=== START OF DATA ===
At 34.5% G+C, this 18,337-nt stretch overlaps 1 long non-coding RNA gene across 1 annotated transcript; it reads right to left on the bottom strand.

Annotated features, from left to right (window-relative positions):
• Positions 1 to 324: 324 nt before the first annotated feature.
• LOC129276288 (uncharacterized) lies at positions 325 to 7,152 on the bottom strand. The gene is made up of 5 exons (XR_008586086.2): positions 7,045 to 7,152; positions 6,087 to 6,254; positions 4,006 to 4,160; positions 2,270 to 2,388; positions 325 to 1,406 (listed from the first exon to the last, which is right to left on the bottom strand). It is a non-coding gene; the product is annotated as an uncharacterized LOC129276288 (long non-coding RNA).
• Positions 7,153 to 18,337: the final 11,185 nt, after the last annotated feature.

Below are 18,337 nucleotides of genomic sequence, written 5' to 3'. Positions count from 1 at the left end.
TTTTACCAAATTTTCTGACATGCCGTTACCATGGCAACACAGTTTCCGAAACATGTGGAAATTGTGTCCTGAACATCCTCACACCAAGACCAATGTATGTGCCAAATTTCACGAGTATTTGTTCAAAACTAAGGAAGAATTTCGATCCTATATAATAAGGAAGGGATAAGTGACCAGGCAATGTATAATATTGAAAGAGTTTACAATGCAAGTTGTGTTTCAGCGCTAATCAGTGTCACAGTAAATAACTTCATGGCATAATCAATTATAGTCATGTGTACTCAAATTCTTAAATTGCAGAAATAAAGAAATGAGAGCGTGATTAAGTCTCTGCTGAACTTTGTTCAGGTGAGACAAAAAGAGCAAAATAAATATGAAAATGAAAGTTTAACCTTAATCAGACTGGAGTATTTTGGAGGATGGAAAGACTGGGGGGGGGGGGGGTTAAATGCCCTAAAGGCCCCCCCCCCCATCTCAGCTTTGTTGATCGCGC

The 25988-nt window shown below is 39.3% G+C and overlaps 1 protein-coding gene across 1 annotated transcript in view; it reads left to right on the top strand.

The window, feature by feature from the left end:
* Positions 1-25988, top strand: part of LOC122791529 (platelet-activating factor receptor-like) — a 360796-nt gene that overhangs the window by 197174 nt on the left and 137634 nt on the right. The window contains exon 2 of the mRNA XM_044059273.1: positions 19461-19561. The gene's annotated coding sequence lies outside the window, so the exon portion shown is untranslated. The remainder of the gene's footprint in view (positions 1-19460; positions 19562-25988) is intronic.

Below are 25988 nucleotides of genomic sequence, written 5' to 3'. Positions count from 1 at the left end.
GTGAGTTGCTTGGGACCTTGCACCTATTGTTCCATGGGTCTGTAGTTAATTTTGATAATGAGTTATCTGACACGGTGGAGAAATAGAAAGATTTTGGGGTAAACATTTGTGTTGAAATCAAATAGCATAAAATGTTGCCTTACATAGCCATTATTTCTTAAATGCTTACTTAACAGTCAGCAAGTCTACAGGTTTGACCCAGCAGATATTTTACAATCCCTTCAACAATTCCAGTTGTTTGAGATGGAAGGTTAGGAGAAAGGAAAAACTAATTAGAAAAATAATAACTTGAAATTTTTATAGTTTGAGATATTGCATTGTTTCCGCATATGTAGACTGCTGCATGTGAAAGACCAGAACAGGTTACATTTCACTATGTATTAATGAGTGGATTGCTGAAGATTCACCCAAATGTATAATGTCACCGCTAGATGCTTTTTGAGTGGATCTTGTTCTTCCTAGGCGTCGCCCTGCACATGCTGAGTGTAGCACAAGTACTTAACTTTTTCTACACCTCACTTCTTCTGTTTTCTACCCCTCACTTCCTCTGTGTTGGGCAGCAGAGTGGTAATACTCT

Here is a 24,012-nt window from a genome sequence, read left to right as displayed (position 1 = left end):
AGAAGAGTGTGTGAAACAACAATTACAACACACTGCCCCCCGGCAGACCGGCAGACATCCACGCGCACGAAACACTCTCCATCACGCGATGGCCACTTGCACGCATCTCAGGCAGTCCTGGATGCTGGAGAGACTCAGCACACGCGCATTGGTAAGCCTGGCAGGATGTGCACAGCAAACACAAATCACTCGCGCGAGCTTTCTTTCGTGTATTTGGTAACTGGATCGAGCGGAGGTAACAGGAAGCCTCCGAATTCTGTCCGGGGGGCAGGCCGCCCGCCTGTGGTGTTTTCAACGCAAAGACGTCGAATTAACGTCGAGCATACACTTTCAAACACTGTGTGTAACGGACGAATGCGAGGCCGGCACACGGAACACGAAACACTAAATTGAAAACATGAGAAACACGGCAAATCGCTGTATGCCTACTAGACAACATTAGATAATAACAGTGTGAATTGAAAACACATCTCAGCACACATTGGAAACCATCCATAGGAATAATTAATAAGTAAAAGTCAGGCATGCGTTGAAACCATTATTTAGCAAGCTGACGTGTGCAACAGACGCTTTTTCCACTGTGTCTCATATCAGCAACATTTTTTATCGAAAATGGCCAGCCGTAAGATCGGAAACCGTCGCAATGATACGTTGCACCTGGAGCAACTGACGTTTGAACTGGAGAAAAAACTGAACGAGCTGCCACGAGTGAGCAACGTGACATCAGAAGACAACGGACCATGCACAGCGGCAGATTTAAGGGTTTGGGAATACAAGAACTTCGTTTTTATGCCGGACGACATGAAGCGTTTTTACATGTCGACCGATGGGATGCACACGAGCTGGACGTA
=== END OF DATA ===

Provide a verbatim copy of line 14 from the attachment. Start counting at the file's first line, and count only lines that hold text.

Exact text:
AGAAGAGTGTGTGAAACAACAATTACAACACACTGCCCCCCGGCAGACCGGCAGACATCCACGCGCACGAAACACTCTCCATCACGCGATGGCCACTTGCACGCATCTCAGGCAGTCCTGGATGCTGGAGAGACTCAGCACACGCGCATTGGTAAGCCTGGCAGGATGTGCACAGCAAACACAAATCACTCGCGCGAGCTTTCTTTCGTGTATTTGGTAACTGGATCGAGCGGAGGTAACAGGAAGCCTCCGAATTCTGTCCGGGGGGCAGGCCGCCCGCCTGTGGTGTTTTCAACGCAAAGACGTCGAATTAACGTCGAGCATACACTTTCAAACACTGTGTGTAACGGACGAATGCGAGGCCGGCACACGGAACACGAAACACTAAATTGAAAACATGAGAAACACGGCAAATCGCTGTATGCCTACTAGACAACATTAGATAATAACAGTGTGAATTGAAAACACATCTCAGCACACATTGGAAACCATCCATAGGAATAATTAATAAGTAAAAGTCAGGCATGCGTTGAAACCATTATTTAGCAAGCTGACGTGTGCAACAGACGCTTTTTCCACTGTGTCTCATATCAGCAACATTTTTTATCGAAAATGGCCAGCCGTAAGATCGGAAACCGTCGCAATGATACGTTGCACCTGGAGCAACTGACGTTTGAACTGGAGAAAAAACTGAACGAGCTGCCACGAGTGAGCAACGTGACATCAGAAGACAACGGACCATGCACAGCGGCAGATTTAAGGGTTTGGGAATACAAGAACTTCGTTTTTATGCCGGACGACATGAAGCGTTTTTACATGTCGACCGATGGGATGCACACGAGCTGGACGTA